Russell and Green Honored as “UChicago Outstanding Educators”


Emily Yuan, Co-Editor-in-Chief

Accepted by University of Chicago last year, Elsa Batalden ’ 22 and Annie Yang ’22 nominated two Kent School teachers, Mrs. Russell and Dr. Green, for the UChicago Outstanding Educator Award. 

Interacting with Mrs. Russell in her Latin Honors 2 and Latin Honors 3 courses, Batalden ’ 22 saw Mrs. Russell as a thoughtful teacher and kind person, who cares about the physical and mental well-being of her students. After committing to UChicago and receiving an email to nominate an educator, Mrs. Russell’s name came to her mind because her class was what Batalden looked forward to each day. “Sometimes we’d have a class breakfast before a translation quiz, and I always laughed so much in every class,” Batalden shared. Aside from phenomenal classroom dynamics, Mrs. Russell stimulated Batalden’s interest in a subject that many others call a dead language. When asked to reflect the impact of Mrs. Russell on her academic pursuits, Batalden explained Mrs. Russell motivated her to consider minoring in classic or Latin–she hopes to be fluent in the language. Furthermore, Mrs. Russell has changed which humanities classes Batalden takes at UChicago and inspired her to read books in Latin.  

When Mrs. Russell first met Batalden in Latin class, she had the impression that Batalden was very bright, studious, asking advanced questions, and always going above and beyond. Latin is a difficult course: there are 10 forms of each noun, 30 forms of each adjective, and hundreds of forms of each verb. After explaining in what context to use which form and how to understand Latin texts when authors manipulate the grammar for an effect, Mrs. Russell seeks accuracy for the grammar and diction on assessments while being more open to interpretation for the interpretation aspect. “Elsa was meticulous with grammar and translation,” Mrs. Russell remembered. In college and beyond, Mrs. Russell hopes Elsa stays true to her beliefs.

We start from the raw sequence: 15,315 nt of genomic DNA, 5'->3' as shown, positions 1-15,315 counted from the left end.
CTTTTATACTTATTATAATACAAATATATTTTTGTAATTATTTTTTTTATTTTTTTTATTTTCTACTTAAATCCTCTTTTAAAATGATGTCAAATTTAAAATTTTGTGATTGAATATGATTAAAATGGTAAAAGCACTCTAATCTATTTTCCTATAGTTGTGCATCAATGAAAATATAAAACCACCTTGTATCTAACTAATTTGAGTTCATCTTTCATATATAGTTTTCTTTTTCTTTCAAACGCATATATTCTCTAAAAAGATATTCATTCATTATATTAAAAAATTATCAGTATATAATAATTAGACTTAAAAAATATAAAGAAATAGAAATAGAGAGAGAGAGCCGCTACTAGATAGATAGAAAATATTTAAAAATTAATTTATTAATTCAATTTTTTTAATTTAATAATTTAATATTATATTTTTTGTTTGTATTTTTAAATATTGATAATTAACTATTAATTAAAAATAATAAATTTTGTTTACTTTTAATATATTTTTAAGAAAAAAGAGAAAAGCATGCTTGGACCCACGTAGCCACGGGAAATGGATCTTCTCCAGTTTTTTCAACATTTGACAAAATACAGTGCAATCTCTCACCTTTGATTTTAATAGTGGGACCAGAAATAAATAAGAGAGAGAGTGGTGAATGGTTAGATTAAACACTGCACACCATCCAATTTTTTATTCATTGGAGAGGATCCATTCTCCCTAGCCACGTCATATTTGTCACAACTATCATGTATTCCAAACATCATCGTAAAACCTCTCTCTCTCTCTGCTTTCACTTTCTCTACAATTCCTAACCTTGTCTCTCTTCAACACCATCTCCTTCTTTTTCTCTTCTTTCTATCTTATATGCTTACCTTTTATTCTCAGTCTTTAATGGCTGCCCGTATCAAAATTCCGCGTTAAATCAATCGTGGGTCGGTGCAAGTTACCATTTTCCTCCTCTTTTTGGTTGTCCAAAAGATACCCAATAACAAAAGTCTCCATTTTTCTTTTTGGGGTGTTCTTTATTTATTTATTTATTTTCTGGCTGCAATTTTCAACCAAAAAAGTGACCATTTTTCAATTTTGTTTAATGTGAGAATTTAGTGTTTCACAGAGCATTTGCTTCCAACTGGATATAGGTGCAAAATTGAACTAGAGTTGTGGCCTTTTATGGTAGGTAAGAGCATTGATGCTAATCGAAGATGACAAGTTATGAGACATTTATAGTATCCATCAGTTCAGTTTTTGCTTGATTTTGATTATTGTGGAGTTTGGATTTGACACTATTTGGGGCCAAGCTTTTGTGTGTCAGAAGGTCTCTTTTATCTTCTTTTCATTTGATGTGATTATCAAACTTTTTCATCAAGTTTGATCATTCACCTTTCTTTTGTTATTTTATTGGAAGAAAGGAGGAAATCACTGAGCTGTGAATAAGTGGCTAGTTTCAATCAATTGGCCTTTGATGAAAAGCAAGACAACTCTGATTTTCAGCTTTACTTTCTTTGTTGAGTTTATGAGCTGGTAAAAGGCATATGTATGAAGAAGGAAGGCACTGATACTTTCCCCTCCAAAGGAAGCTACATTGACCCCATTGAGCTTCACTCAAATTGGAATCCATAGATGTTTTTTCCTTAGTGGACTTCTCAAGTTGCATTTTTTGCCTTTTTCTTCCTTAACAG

Also attending UChicago, Annie Yang ’ 22 nominated Dr. Green, who teaches physics, astronomy, meteorology, geology, and more. First meeting Yang in Accelerated Physics, Dr. Green describes her as doing things her own way and solving problems uniquely. “If my answers disagree with Annie’s, I’d have to go back and check my calculations,” Dr. Green chuckled. Reflecting on Yang’s influence in his class, Dr. Green claims, once in a while, there comes a student who becomes a thinking partner, a student who makes their teachers better. In Yang’s senior year, she completed a Guild Paper with Dr. Green about the conjecture possibility of a completely hydrous world. Aside from working out the components of the planet with different states of water, Yang formed ideas of establishing a civilization and utilizing the available resources for society, creating an interdisciplinary project that went from nothing to something amazing. Thinking back on his interactions with Yang, Dr. Green described that “Annie dedicated herself to a life of the mind, organizing everything she did.” Looking ahead, Dr. Green hopes Yang pursues things that bring her joy as well as commit her mind to the growing world.